St. Charles Parish President Larry Cochran on Thursday began participating in a substance-abuse treatment program in an effort to avoid prosecution on a charge of driving while intoxicated last year, Jefferson Parish District Attorney Paul Connick’s office said.
Office spokesman Paul Purpura said Cochran enrolled in a six-month “diversion” program.
Cochran was eligible for the program, which he must complete to avoid facing trial, because it was the first time he was cited for DWI when police pulled him over in the early morning hours of Sept. 2.
Enrolling in the diversion program requires participants to accept responsibility for the offenses they are accused of, though it does not constitute a guilty plea.
Cochran’s attorney, Wiley Beevers, maintains his client was not impaired on the night he was pulled over. But the law prohibits drivers from having any trace of a controlled dangerous substance — such as a painkiller — in their system, Beevers said.
Cochran, 55, tested positive for a combination of prescription painkillers but had no detectable alcohol in his system after he was pulled over.
“We were very happy the district attorney afforded us this opportunity,” Beevers said about the diversion program. “And we are availing ourselves of it.”
Cochran was pulled over after police received a call about his Chevy Tahoe weaving over the roadway and even going onto the neutral ground on Joe Yenni Boulevard in north Kenner.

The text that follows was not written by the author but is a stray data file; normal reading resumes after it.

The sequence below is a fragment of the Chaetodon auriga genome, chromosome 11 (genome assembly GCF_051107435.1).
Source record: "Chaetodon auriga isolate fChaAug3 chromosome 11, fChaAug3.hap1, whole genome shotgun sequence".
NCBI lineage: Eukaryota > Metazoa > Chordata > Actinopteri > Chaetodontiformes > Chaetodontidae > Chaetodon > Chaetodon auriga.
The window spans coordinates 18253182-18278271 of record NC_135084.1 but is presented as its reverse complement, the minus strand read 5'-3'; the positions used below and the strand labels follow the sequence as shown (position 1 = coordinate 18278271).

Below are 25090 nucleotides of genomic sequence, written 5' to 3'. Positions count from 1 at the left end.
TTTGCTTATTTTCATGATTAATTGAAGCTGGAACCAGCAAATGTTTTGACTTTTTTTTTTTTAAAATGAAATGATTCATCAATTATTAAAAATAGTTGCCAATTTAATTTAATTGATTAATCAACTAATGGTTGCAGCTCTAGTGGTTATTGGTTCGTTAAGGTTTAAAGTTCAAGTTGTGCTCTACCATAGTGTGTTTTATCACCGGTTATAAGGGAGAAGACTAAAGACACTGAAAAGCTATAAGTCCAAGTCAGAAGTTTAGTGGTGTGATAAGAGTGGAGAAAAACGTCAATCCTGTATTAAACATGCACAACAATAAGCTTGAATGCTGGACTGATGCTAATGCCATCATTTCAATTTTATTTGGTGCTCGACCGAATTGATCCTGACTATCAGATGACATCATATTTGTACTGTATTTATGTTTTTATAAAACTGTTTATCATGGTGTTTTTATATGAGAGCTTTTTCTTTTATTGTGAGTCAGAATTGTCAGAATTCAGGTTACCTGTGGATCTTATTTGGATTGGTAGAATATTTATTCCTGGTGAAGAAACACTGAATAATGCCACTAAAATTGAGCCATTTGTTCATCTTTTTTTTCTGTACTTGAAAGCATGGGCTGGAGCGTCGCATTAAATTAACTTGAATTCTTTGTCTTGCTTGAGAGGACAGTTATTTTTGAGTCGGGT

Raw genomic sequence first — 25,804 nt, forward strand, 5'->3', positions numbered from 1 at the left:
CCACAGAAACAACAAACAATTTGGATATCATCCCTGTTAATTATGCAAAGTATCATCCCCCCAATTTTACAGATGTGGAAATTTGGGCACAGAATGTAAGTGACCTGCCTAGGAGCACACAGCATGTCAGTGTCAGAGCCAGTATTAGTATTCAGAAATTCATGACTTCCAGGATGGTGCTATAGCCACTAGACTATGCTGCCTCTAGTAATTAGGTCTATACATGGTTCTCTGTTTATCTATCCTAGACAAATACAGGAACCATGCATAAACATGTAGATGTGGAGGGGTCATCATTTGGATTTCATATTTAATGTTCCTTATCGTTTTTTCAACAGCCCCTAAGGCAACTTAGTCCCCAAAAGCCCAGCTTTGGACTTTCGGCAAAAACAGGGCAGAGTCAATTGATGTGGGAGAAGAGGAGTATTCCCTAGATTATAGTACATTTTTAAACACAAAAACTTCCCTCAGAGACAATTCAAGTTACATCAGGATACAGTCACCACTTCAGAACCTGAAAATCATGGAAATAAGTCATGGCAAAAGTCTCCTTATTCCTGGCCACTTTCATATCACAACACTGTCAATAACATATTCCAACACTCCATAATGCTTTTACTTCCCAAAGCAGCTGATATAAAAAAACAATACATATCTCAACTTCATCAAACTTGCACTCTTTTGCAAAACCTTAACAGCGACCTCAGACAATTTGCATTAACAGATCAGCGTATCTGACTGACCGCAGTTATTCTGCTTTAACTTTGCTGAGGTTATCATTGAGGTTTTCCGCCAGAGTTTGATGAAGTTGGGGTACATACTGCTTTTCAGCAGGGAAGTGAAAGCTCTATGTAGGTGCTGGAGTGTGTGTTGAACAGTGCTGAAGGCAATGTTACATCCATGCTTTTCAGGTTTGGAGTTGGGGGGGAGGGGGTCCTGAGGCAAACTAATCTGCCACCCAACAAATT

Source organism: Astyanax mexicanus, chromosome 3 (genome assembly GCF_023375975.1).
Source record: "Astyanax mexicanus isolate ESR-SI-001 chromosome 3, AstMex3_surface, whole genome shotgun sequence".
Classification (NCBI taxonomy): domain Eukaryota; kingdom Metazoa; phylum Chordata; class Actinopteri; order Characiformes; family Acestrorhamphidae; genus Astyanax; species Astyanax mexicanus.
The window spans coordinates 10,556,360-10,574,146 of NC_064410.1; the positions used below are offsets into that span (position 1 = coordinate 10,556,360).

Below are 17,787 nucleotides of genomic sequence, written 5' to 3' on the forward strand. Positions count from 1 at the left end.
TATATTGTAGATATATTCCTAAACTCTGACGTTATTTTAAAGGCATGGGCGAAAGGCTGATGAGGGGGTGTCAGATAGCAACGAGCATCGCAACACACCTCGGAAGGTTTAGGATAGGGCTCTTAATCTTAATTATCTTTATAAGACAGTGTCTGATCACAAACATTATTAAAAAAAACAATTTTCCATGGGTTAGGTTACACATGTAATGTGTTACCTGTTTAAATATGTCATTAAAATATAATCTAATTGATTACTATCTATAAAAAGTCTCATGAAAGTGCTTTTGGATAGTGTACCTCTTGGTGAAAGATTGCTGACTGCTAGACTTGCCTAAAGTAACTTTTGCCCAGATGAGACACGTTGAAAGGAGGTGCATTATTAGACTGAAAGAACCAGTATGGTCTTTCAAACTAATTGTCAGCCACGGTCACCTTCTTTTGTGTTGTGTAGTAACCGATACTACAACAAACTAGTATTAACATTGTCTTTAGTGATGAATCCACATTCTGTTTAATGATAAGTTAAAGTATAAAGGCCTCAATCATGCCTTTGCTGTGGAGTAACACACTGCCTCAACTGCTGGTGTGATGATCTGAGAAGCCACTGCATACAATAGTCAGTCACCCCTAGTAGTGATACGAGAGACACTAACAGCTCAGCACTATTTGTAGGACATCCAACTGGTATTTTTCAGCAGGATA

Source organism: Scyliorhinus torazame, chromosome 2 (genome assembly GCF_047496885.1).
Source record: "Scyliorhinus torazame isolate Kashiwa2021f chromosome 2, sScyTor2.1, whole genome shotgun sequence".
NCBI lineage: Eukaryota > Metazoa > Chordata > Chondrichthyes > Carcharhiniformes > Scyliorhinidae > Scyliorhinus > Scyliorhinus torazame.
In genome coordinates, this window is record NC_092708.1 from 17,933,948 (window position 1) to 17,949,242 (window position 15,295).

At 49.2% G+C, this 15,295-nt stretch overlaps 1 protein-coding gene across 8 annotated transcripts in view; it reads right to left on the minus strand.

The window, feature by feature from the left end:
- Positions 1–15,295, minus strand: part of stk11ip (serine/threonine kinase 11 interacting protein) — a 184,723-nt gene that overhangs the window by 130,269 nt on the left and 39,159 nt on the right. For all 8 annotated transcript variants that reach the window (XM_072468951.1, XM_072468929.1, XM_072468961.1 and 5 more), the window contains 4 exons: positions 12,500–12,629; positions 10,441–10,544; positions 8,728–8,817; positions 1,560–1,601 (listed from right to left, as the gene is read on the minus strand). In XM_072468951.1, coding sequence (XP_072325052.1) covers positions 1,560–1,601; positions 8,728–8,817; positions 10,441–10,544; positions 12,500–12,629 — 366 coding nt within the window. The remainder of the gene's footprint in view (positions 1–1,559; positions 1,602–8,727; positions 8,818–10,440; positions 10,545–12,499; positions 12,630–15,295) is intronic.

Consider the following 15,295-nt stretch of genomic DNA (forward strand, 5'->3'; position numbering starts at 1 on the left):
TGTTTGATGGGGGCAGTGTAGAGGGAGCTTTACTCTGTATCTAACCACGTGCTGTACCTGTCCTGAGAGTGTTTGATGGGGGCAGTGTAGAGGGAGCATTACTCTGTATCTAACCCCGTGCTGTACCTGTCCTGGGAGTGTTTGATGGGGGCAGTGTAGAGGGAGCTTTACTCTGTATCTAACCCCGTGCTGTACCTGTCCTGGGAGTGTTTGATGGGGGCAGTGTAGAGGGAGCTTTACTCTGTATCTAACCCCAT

An officer pulled the car over, and Cochran performed poorly on a field sobriety test while displaying bloodshot eyes and slow speech, police said.
Police said Cochran made unusual remarks to officers, telling them, “I guess this means I should fill out my resignation papers,” and also bit off the mouthpiece of an alcohol testing device.
They suspected he was impaired by drugs and jailed him on counts of driving under the influence as well as reckless driving. A blood test showed the presence of oxycodone, hydrocodone and oxymorphone.
Beevers said Cochran had been prescribed the first two drugs, commonly sold as Oxycontin and Vicodin, because of surgeries. Oxymorphone is a byproduct of oxycodone and not a separate drug, he said.
Beevers said his client had not taken the medications for several days before he was pulled over and denied he was driving recklessly. “He was not impaired,” he said.
Participants in the Jefferson diversion program are required to blow into a device preventing anyone intoxicated from starting a car. They also must undergo counseling, take drug and alcohol tests, and meet with a Mothers Against Drunk Driving panel.